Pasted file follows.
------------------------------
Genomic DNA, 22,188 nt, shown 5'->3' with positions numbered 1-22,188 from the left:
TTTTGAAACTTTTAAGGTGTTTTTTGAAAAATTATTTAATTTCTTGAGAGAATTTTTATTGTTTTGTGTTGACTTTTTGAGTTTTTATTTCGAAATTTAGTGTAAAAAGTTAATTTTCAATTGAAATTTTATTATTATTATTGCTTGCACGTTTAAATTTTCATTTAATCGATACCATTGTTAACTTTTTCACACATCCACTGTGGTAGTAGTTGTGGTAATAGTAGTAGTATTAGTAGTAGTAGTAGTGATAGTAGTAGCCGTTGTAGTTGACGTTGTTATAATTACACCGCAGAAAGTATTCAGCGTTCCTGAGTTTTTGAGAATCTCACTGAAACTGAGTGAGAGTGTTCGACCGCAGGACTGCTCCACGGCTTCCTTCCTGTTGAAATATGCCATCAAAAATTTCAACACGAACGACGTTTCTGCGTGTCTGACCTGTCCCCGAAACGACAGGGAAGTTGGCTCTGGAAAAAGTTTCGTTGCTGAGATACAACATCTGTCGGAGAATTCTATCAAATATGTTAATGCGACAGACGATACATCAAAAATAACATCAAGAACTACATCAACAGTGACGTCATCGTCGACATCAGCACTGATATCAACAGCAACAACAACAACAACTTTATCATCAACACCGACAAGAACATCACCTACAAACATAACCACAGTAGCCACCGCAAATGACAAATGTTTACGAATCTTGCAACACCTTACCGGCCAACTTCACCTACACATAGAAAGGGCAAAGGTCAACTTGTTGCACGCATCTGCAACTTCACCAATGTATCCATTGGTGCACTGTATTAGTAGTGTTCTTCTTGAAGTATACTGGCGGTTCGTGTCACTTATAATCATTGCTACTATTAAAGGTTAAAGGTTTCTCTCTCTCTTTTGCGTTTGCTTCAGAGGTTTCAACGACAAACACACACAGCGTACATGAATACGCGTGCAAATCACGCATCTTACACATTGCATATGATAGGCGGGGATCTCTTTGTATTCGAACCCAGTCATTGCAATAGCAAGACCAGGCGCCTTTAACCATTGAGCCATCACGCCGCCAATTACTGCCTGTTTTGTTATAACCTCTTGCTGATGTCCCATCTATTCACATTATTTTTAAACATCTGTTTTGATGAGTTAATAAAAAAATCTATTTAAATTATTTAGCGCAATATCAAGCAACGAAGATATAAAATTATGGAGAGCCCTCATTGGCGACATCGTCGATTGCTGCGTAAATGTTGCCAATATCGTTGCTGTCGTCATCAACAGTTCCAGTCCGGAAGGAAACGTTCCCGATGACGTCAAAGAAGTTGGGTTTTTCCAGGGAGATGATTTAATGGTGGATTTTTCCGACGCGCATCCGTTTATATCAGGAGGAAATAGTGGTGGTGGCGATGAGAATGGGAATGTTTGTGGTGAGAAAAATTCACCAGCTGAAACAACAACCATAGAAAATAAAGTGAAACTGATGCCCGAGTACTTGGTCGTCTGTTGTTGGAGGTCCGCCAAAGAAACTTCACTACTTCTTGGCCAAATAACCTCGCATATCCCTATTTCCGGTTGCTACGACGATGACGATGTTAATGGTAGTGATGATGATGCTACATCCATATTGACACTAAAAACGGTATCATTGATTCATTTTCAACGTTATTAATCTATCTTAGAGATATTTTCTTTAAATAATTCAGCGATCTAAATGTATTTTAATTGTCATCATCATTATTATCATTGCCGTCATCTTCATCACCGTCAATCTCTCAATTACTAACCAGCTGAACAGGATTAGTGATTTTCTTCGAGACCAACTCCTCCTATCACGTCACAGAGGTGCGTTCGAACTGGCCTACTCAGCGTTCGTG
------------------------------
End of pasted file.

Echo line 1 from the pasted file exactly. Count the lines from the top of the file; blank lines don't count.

Genomic DNA, 22,188 nt, shown 5'->3' with positions numbered 1-22,188 from the left: